3. As you know, I haven’t read A Blue So Dark, yet. It’s a YA novel that brings to light the difficulties of a teen dealing with her mother’s schizophrenia. From what I understand it’s very different from Playing Hurt, your second novel, which I loved. Playing Hurt is an older YA contemporary/romance novel. The main characters are out of high school and address issues such as death, physical and emotional injuries, identity crisis, choices, love, and sex. What, if any, are some of the similarities between your two novels, and what is it that you hope readers will take away from A Blue So Dark and Playing Hurt.
You’re right—on the surface, those two books are absolutely night and day different. But I think the quality I’m most proud of in both of those books is their honesty. I think both are pretty bare—BLUE maybe even more so than PLAYING HURT. I also love that the characters in both books are slightly flawed—they kind of bumble through their struggles—but they ultimately triumph. I think that’s the beautiful thing about YA, though—as a whole, I think what you’ve got are characters who are dealing with adult situations for the first time. Teen characters are in no way seasoned pros when it comes to dealing with the hardships of life. So they’re bound to make a bunch of mistakes. But they do succeed. Revisiting all those “firsts” in life is one of the reasons why writing YA is so much fun.
4. A huge congrats to you for your debut middle grade novel, The Junction of Sunshine and Lucky, which is coming out in 2012 and is being published by Dial. Please share with us what you can about this new novel.
Thanks for the congrats! THE JUNCTION OF SUNSHINE AND LUCKY is still about a year away from publication. It’s about a young artist, and will feature original cover art—the first of any of my books to have original art! I’m really excited about that…
5. What has been one of the biggest life lessons you personally have learned and how has it helped you to grow as a person?
The absolute biggest lesson I’ve learned is the benefit of persistence. You don’t get anywhere in life if you don’t just dig those heels in and really learn the art of being a bit stubborn. That’s not to say that you should be bullheaded and believe that what you write is always perfect and that you should never revise anything when rejections inevitably come in. What I mean is that you can’t let the rejections make you think it’ll never happen. One rejection of one project is just that—one rejection. And an opportunity to learn and improve. Get to work; revise and submit again. I really believe that the only authors who never get to see their books on the shelves are those who give up.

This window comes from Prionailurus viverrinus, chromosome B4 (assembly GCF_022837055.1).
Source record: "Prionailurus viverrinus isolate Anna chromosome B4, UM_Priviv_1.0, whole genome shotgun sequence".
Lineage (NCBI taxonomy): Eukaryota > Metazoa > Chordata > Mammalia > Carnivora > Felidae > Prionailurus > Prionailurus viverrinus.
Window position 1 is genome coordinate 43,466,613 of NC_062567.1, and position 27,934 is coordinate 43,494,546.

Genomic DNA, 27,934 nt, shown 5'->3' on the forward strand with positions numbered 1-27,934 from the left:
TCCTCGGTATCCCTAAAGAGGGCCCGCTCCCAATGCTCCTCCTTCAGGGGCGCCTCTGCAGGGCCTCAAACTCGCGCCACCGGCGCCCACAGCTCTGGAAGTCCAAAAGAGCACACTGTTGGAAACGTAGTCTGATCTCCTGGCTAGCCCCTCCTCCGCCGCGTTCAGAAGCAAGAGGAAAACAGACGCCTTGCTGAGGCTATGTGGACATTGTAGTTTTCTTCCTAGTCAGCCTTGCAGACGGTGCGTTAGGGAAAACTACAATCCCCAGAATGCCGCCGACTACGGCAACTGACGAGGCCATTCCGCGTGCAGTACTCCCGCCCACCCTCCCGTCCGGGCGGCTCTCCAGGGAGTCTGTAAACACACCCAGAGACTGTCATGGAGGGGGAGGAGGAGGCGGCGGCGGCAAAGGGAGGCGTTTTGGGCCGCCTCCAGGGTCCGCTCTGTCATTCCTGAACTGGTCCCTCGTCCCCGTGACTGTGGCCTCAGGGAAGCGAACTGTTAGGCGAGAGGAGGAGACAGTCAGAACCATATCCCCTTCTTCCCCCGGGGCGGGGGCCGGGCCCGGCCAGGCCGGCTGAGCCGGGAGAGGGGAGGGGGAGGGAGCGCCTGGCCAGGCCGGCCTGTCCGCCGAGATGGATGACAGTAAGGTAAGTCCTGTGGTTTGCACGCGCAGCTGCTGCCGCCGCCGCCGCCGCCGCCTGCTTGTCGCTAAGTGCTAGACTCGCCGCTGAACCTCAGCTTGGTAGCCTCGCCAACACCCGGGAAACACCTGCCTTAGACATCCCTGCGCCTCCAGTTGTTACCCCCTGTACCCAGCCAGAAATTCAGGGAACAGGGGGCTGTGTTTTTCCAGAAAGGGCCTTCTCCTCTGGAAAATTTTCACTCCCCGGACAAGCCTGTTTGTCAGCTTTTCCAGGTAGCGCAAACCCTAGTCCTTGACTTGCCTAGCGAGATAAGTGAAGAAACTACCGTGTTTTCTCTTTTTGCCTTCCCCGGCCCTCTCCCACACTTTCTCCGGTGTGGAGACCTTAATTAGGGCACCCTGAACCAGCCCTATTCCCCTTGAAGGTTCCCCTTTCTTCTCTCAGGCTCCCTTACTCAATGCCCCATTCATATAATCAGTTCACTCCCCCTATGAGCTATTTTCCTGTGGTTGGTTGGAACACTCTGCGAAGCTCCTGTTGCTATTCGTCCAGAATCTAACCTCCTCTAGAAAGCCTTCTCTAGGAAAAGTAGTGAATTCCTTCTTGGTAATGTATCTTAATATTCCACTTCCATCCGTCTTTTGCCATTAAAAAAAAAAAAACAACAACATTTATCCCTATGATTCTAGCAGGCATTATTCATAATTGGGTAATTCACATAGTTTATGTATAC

A BLUE SO DARK: Fifteen-year-old Aura Ambrose has been hiding a secret. Her mother, a talent artist and art teacher, is slowly being consumed by schizophrenia, and Aura has been her sole caretaker ever since Aura’s dad left them. Convinced that “creative” equals crazy, Aura shuns her own artistic talent. But as her mother sinks deeper into the darkness of mental illness, the hunger for a creative outlet draws Aura toward the depths of her imagination. Just as desperation threatens to swallow her whole, Aura discovers that art, love, and family are profoundly linked—and together may offer an escape from her fears. One of Booklist’s Top 10 Novels for Youth (2010) Silver Medal, ForeWord Reviews Book of the Year (Young Adult Fiction) Gold Medal, IPPY Awards (Juvenile / Young Adult Fiction)
PLAYING HURT: Star basketball player Chelsea “Nitro” Keyes had the promise of a full ride to college—and everyone’s admiration in her hometown. But everything changed senior year, when she took a horrible fall during a game. Now a metal plate holds her together and she feels like a stranger in her own family. As a graduation present, Chelsea’s dad springs for a three-week summer “boot camp” program at a northern Minnesota lake resort. There, she’s immediately drawn to her trainer, Clint, a nineteen-year-old ex-hockey player who’s haunted by his own traumatic past. As they grow close, Chelsea is torn between her feelings for Clint and her loyalty to her devoted boyfriend back home. Will an unexpected romance just end up causing Chelsea and Clint more pain—or finally heal their heartbreak?
For more information about Holly go to hollyschindler.com Holly’s blog: hollyschindler.blogspot.com, Twitter: @holly_schindler, and Facebook: facebook.com/HollySchindlerAuthor